|SUGATA:||The tachi sugata is grand but not excessive, it remains elegant. They are typically shinogi-zukuri, iori-mune with koshi-zori. There will be some funbari ending in a medium sized kissaki in the ikubi style
|Narrow ko-choji is rare. Typically the hamon will be a robust choji-midare which will be in the form of a combination of juka, kawazuko, gunome, and other variations. The width of the hamon will vary. The predominately nioi structured nioi-guchi is lined with fine ko-nie and contains a great many ashi and yo. Sunagashi, kinsuji, and other forms of nie-based hataraki will be seen.
The kitae is mainly tight itame-hada mixed with mokume-hada. Occasionally a slight amount of o-hada or loose-grained area will be present. There will be pronounced utsuri in the form of choji-utsuri, midare-utsuri, jifu-utsuri or botan-utsuri.
|BÔSHI:||The boshi will tend to be somewhat stubby or ikubi in shape. It is midare-komi and in proportion to the hamon and will be either yakitsume or have a short kaeri.
|HORIMONO:||Original horimono will not be found with the exception of bo-hi or futatsu-hi. The top of the hi will be sharp and well shaped. The bottom of the hi becomes maru-dome, kaku-dome, or kaki-nagashi.|
THE YOSHIOKA ICHIMONJI SCHOOL 吉岡一文字
From the middle of the Kamakura Era, the Osafune school came into prominence and competed with the Fukuoka Ichimonji school to be the dominant school of sword making in Bizen province. The Osafune school quickly ascended to prominence to the point that people often mistakenly believe that the Ichimonji school was no longer active after the Kamakura Era. The late Dr. Junji Honma of the NBTHK postulated that while the Ichimonji school was the educational foundation for the Osafune school, toward the end of the Kamakura Era the Fukuoka Ichimonji school gradually lost their individual characteristics and finally merged into the Osafune school.
No one, however, disputes that the Ichimonji school branched out around the end of the Kamakura Era when Fukuoka Ichimonji smiths such as Sukeyoshi (助吉) moved to Yoshioka in Bizen Province. Because of this move they thrived much longer than did the Fukuoka Ichimonji smiths and the Yoshioka school continued to flourish well into the Nanbokucho Era.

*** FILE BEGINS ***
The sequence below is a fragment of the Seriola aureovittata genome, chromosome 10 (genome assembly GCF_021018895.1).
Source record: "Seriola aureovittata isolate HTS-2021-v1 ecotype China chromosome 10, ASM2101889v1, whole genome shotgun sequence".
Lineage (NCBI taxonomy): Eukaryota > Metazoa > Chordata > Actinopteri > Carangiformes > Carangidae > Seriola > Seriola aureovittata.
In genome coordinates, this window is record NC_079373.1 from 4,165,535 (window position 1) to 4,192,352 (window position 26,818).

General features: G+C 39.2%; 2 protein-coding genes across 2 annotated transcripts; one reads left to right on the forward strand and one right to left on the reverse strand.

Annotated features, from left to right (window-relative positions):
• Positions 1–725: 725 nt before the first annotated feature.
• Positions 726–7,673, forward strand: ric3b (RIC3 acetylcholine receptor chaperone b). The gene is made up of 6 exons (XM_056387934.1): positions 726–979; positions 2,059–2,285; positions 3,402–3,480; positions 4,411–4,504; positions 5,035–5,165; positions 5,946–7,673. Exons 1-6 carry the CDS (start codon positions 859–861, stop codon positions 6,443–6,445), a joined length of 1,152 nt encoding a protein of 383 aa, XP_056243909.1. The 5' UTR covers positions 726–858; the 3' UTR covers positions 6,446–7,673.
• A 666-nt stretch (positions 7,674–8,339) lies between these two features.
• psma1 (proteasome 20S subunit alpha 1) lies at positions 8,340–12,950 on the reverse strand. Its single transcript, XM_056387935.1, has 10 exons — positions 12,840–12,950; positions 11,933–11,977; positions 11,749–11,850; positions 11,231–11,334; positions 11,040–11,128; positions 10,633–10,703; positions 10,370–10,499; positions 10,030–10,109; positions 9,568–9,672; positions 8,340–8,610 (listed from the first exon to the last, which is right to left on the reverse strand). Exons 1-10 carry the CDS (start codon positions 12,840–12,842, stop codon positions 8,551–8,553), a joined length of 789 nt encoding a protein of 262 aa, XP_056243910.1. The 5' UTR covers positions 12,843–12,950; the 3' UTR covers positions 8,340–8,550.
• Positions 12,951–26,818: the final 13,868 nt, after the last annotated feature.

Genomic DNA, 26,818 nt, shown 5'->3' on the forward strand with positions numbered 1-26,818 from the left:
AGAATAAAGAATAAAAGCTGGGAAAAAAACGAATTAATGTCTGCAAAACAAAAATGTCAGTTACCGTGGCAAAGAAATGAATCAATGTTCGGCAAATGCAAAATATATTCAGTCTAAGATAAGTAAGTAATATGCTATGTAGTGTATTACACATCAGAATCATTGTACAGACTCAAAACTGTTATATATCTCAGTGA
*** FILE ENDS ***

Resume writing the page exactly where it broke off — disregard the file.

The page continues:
The swords of the Yoshioka Ichimonji School (吉岡一文字) show workmanship that is magnificent and flamboyant. They followed the fashion of the period in terms of their shape and sugata.
Sugata: The tachi sugata is grand but not excessive, it remains elegant. The width at top and bottom does not vary greatly. Kodachi, nagamaki, and tanto are occasionally seen.
Jitetsu: Itame-hada mixed with o-hada and chikei will be seen. There will be utsuri in the form of choji-utsuri, or jifu-utsuri.
Hamon: The nioi line is tighter than that of the Fukuoka Ichimonji school. Ko-choji midare is mixed with koshi-no-hiraita midare. This is a pattern that is similar to notare with the valleys being gentler than the peaks. It is often mixed, in the upper area, with choji or gunome. Some midare are tapered by nioi or in ko-midare that is inclined to be oblique. Suguha–choji midare is also seen. Koshiba is sometimes tempered at the bottom.
Bôshi: The kissaki will tend to be somewhat stubby or ikubi in shape. The bôshi will be midare-komi and it will often, but not always, have a relatively long kaeri.
Horimono: Except for bo-hi, soe-hi, or futatsu-hi, original horimono will not be found. The top of the hi descend slightly from the ko–shinogi. The bottom of the hi become maru-dome, or kaki-nagashi.
THE KATAYAMA ICHIMONJI SCHOOL 片山一文字
It has often been postulated that Bizen Fukuoka Ichimonji Norifusa founded the Katayama Ichimonji school when he moved from Fukuoka to Katayama in Bitchu Province. Now it is more commonly thought that instead of moving to Bitchu Province, he actually moved to the Katayama that is located not far from Fukuoka within Bizen Province. This move took place in the middle of the Kamakura era around 1225.